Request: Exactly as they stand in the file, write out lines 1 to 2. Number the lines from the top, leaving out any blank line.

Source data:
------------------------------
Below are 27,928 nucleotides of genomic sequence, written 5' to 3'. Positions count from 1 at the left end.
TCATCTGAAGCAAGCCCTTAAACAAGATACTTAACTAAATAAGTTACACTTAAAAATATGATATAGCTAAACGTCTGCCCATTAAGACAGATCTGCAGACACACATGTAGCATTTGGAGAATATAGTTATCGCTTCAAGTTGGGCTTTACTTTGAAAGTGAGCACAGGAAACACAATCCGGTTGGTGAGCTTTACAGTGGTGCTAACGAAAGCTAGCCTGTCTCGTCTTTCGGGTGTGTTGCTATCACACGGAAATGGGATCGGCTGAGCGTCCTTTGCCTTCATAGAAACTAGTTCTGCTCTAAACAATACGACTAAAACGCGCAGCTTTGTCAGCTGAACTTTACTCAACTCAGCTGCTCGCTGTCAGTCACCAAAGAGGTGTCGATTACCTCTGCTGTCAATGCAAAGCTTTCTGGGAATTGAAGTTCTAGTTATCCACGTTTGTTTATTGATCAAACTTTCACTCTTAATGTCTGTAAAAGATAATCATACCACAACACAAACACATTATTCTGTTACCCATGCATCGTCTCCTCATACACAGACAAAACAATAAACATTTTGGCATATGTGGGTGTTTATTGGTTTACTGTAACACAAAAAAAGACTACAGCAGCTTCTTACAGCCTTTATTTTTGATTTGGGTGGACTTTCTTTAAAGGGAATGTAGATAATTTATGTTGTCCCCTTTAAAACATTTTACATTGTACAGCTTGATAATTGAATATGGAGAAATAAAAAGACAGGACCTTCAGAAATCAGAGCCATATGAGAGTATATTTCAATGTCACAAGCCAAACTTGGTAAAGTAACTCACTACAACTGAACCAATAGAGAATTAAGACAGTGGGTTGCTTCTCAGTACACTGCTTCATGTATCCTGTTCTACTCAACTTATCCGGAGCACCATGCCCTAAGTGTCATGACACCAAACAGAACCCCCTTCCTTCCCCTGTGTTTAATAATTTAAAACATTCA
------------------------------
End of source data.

Below are 27,928 nucleotides of genomic sequence, written 5' to 3'. Positions count from 1 at the left end.
TCATCTGAAGCAAGCCCTTAAACAAGATACTTAACTAAATAAGTTACACTTAAAAATATGATATAGCTAAACGTCTGCCCATTAAGACAGATCTGCAGACACACATGTAGCATTTGGAGAATATAGTTATCGCTTCAAGTTGGGCTTTACTTTGAAAGTGAGCACAGGAAACACAATCCGGTTGGTGAGCTTTACAGTGGTGCTAACGAAAGCTAGCCTGTCTCGTCTTTCGGGTGTGTTGCTATCACACGGAAATGGGATCGGCTGAGCGTCCTTTGCCTTCATAGAAACTAGTTCTGCTCTAAACAATACGACTAAAACGCGCAGCTTTGTCAGCTGAACTTTACTCAACTCAGCTGCTCGCTGTCAGTCACCAAAGAGGTGTCGATTACCTCTGCTGTCAATGCAAAGCTTTCTGGGAATTGAAGTTCTAGTTATCCACGTTTGTTTATTGATCAAACTTTCACTCTTAATGTCTGTAAAAGATAATCATACCACAACACAAACACATTATTCTGTTACCCATGCATCGTCTCCTCATACACAGACAAAACAATAAACATTTTGGCATATGTGGGTGTTTATTGGTTTACTGTAACACAAAAAAAGACTACAGCAGCTTCTTACAGCCTTTATTTTTGATTTGGGTGGACTTTCTTTAAAGGGAATGTAGATAATTTATGTTGTCCCCTTTAAAACATTTTACATTGTACAGCTTGATAATTGAATATGGAGAAATAAAAAGACAGGACCTTCAGAAATCAGAGCCATATGAGAGTATATTTCAATGTCACAAGCCAAACTTGGTAAAGTAACTCACTACAACTGAACCAATAGAGAATTAAGACAGTGGGTTGCTTCTCAGTACACTGCTTCATGTATCCTGTTCTACTCAACTTATCCGGAGCACCATGCCCTAAGTGTCATGACACCAAACAGAACCCCCTTCCTTCCCCTGTGTTTAATAATTTAAAACATTCA